Since 1981s Time Bandits, Terry Gilliam has established himself as one of the most iconoclastic and visually inventive directors in or out of Hollywood. From Brazil to 12 Monkeys to Fear and Loathing in Las Vegas, his films explode with intelligence and a giddy sense of artistic mayhem. Even such cinematic misfires as The Adventures of Baron Munchausen boast moments of undeniable grace and wit. Gilliam often aims for targets no other filmmaker would even attempt.
Unfortunately, hes also a filmmaker of uncommonly bad luck. His productions are notorious for budget-breaking catastrophes and pie-in-the-sky ambitions, as captured in the 2002 documentary Lost in La Mancha. Its no surprise that his relationship with the studios is less than cozy.
In what must be an offering of the olive branch to Hollywood, the former Monty Python animators first film in seven years is the most obviously commercial work of his career. Influenced more by Scooby Doo than the traditional Brothers Grimm stories, the frantic, overly schematic script from Ehren Kruger (The Ring, Scream 3) misses many opportunities for greatness. The film reimagines the 18th century storytelling scholars as con men who travel around the countryside posing as supernatural exterminators. Jake (Heath Ledger) and Will (Matt Damon) Grimm bilk superstitious townsfolk by vanquishing marauding trolls and witches. Jake is the nebbish dreamer who believes in fantastic folktales while Will is a dogged pragmatist and flamboyant ham. With their divergent beliefs, the brothers bicker and feud in a classic display of sibling love and hate.
When a Napoleonic general (Gilliam stalwart Jonathan Pryce) captures the hucksters, he forces them to investigate strange reports from a remote village young maidens have gone missing in the nearby woods. Convinced theyre up against rival scam artists, the brothers recruit a local huntress (Lena Headey) and search for the missing girls inside a menacing forest, where they encounter an evil sorceress locked in an immense tower and mystical foes from their darkest imagination.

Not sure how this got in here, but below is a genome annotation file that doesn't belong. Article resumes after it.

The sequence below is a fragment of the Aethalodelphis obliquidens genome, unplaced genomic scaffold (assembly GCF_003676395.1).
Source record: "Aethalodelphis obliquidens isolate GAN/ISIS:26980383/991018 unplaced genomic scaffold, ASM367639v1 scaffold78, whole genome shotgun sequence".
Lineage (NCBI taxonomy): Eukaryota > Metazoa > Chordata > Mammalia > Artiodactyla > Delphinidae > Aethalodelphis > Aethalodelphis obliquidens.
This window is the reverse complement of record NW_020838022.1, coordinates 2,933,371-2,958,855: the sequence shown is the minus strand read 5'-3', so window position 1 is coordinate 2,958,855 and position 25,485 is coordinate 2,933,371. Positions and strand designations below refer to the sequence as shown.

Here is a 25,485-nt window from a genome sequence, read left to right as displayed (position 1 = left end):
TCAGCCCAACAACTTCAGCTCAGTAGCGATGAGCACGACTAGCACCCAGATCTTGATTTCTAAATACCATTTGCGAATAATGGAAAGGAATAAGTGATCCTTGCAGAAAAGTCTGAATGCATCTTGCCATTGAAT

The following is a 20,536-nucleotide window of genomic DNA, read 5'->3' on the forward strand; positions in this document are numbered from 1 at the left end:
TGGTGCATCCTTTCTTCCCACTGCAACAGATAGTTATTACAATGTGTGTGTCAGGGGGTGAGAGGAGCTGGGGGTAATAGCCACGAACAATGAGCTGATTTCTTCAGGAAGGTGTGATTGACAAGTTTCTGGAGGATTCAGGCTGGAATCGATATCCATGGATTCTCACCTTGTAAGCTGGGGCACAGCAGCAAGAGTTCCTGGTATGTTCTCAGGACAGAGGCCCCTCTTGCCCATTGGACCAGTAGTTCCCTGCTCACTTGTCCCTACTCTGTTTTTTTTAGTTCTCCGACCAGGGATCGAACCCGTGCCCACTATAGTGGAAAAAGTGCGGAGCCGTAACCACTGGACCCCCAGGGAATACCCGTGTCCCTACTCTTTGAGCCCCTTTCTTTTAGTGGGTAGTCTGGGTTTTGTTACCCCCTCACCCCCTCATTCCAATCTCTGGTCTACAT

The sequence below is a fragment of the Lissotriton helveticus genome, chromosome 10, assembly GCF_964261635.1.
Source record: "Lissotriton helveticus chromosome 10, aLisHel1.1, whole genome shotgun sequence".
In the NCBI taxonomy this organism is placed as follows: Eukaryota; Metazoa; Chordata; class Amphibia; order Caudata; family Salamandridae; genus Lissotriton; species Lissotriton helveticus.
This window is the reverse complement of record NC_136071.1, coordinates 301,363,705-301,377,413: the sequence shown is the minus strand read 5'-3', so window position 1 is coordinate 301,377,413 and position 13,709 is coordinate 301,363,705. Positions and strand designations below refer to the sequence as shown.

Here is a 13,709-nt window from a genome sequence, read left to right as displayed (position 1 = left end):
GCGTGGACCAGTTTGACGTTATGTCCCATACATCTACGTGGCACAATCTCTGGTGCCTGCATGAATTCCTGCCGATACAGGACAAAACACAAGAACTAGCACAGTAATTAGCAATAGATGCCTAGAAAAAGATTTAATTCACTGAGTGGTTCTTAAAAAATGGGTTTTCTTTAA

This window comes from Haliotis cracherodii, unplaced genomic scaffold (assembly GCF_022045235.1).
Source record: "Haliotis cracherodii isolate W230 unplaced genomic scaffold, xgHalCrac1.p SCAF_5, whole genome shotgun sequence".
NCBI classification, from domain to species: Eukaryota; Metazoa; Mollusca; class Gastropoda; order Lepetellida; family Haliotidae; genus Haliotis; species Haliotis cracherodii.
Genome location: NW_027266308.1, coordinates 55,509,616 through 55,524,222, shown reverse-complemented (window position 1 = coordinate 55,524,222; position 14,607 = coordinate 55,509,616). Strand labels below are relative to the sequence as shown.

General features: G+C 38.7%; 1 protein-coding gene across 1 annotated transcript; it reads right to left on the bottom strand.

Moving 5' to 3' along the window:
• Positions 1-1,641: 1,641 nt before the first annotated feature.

Alternately bombastic and whimsical, the film doesnt offer much in the way of subtlety. Even more frustrating is the narratives complete lack of subtext. Shockingly, Kruger has nothing to say about fairy tales, true love or even the brothers relationship. He doesnt so much explore the Grimm fairy tales as name-drop them.
Luckily, Gilliam recognizes these shortcomings and uses the film as a canvas for his unbridled aesthetics. With flourishes inspired by the lavish black-and-white illustrations of fairy tale books, he fills the ham-fisted story with breathtaking imagery. The sets and cinematography are layered with texture and atmosphere, and the costumes and props dazzle with otherworldly deformity. The film has a dark and surreal energy that evokes the nightmares of childhood.
Brothers Grimm is also Gilliams first foray into computer-generated effects that, while occasionally shoddy, still bear his strikingly original influence. Walking trees, an evil mud man, a sorceress (Monica Bellucci) who reverses age from 500 to 30, and a possessed horse that swallows children whole are all rendered with memorable panache.
The cast, for the most part, does an admirable job. Damon wrestles with his underdeveloped character (and his accent) but eventually finds the right comic tone for Wills hammy bravado. Ledgers amiably bookish portrayal of Jacob is both charming and heroic. Headey, playing the romantic lead, unfortunately is a beautiful bore, generating few sparks with her male co-stars.
With grotesque caricatures, sumptuous visuals and unrepentantly lowbrow gags, the film often threatens to careen into utter cartoonishness. Still, Gilliams enormous talents are on full display, proving once again that hes one of the most interesting and underrated filmmakers working today.
Jeff Meyers writes about film for MetroTimes. Send comments to email@example.com.
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